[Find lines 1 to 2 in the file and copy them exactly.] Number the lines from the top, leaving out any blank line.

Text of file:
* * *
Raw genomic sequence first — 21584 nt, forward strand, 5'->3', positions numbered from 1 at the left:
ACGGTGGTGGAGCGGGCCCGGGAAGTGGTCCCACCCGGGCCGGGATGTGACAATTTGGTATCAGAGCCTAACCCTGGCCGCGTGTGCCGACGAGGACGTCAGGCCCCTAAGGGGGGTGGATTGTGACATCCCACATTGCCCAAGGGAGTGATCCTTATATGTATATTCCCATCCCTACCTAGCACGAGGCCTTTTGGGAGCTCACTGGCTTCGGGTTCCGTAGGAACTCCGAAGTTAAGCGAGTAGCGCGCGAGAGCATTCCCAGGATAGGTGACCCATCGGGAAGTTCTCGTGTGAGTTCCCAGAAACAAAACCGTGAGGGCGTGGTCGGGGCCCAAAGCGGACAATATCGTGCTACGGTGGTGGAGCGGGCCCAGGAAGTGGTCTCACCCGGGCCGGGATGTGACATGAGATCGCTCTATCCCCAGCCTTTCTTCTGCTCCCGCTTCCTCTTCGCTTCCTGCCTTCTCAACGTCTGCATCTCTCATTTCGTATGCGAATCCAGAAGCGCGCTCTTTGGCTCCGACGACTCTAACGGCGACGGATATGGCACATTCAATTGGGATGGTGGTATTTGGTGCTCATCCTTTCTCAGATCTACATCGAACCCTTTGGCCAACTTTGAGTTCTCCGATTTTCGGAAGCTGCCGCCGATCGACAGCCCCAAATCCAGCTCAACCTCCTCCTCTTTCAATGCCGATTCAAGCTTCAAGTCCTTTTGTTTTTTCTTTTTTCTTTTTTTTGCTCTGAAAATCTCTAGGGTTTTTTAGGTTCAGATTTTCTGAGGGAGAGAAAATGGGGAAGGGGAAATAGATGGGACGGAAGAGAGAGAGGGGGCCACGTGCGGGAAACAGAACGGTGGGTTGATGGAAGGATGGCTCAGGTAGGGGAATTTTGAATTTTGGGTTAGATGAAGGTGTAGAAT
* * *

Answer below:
Raw genomic sequence first — 21584 nt, forward strand, 5'->3', positions numbered from 1 at the left:
ACGGTGGTGGAGCGGGCCCGGGAAGTGGTCCCACCCGGGCCGGGATGTGACAATTTGGTATCAGAGCCTAACCCTGGCCGCGTGTGCCGACGAGGACGTCAGGCCCCTAAGGGGGGTGGATTGTGACATCCCACATTGCCCAAGGGAGTGATCCTTATATGTATATTCCCATCCCTACCTAGCACGAGGCCTTTTGGGAGCTCACTGGCTTCGGGTTCCGTAGGAACTCCGAAGTTAAGCGAGTAGCGCGCGAGAGCATTCCCAGGATAGGTGACCCATCGGGAAGTTCTCGTGTGAGTTCCCAGAAACAAAACCGTGAGGGCGTGGTCGGGGCCCAAAGCGGACAATATCGTGCTACGGTGGTGGAGCGGGCCCAGGAAGTGGTCTCACCCGGGCCGGGATGTGACATGAGATCGCTCTATCCCCAGCCTTTCTTCTGCTCCCGCTTCCTCTTCGCTTCCTGCCTTCTCAACGTCTGCATCTCTCATTTCGTATGCGAATCCAGAAGCGCGCTCTTTGGCTCCGACGACTCTAACGGCGACGGATATGGCACATTCAATTGGGATGGTGGTATTTGGTGCTCATCCTTTCTCAGATCTACATCGAACCCTTTGGCCAACTTTGAGTTCTCCGATTTTCGGAAGCTGCCGCCGATCGACAGCCCCAAATCCAGCTCAACCTCCTCCTCTTTCAATGCCGATTCAAGCTTCAAGTCCTTTTGTTTTTTCTTTTTTCTTTTTTTTGCTCTGAAAATCTCTAGGGTTTTTTAGGTTCAGATTTTCTGAGGGAGAGAAAATGGGGAAGGGGAAATAGATGGGACGGAAGAGAGAGAGGGGGCCACGTGCGGGAAACAGAACGGTGGGTTGATGGAAGGATGGCTCAGGTAGGGGAATTTTGAATTTTGGGTTAGATGAAGGTGTAGAAT